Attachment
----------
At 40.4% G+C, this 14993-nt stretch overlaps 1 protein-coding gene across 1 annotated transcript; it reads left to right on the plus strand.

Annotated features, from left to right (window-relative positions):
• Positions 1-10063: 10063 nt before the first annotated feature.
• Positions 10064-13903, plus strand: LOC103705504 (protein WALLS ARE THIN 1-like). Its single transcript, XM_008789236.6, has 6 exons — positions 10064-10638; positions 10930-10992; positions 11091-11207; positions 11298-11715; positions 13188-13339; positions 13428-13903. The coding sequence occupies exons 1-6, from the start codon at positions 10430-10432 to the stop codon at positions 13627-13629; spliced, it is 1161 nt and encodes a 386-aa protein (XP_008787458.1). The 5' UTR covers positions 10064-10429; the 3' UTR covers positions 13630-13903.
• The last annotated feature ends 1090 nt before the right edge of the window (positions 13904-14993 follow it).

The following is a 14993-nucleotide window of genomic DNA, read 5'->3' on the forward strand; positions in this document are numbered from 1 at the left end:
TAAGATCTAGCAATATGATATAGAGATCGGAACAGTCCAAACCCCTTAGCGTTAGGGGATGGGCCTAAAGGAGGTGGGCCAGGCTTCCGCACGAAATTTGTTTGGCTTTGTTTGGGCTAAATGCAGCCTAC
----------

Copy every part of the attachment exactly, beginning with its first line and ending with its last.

At 40.4% G+C, this 14993-nt stretch overlaps 1 protein-coding gene across 1 annotated transcript; it reads left to right on the plus strand.

Annotated features, from left to right (window-relative positions):
• Positions 1-10063: 10063 nt before the first annotated feature.
• Positions 10064-13903, plus strand: LOC103705504 (protein WALLS ARE THIN 1-like). Its single transcript, XM_008789236.6, has 6 exons — positions 10064-10638; positions 10930-10992; positions 11091-11207; positions 11298-11715; positions 13188-13339; positions 13428-13903. The coding sequence occupies exons 1-6, from the start codon at positions 10430-10432 to the stop codon at positions 13627-13629; spliced, it is 1161 nt and encodes a 386-aa protein (XP_008787458.1). The 5' UTR covers positions 10064-10429; the 3' UTR covers positions 13630-13903.
• The last annotated feature ends 1090 nt before the right edge of the window (positions 13904-14993 follow it).

The following is a 14993-nucleotide window of genomic DNA, read 5'->3' on the forward strand; positions in this document are numbered from 1 at the left end:
TAAGATCTAGCAATATGATATAGAGATCGGAACAGTCCAAACCCCTTAGCGTTAGGGGATGGGCCTAAAGGAGGTGGGCCAGGCTTCCGCACGAAATTTGTTTGGCTTTGTTTGGGCTAAATGCAGCCTAC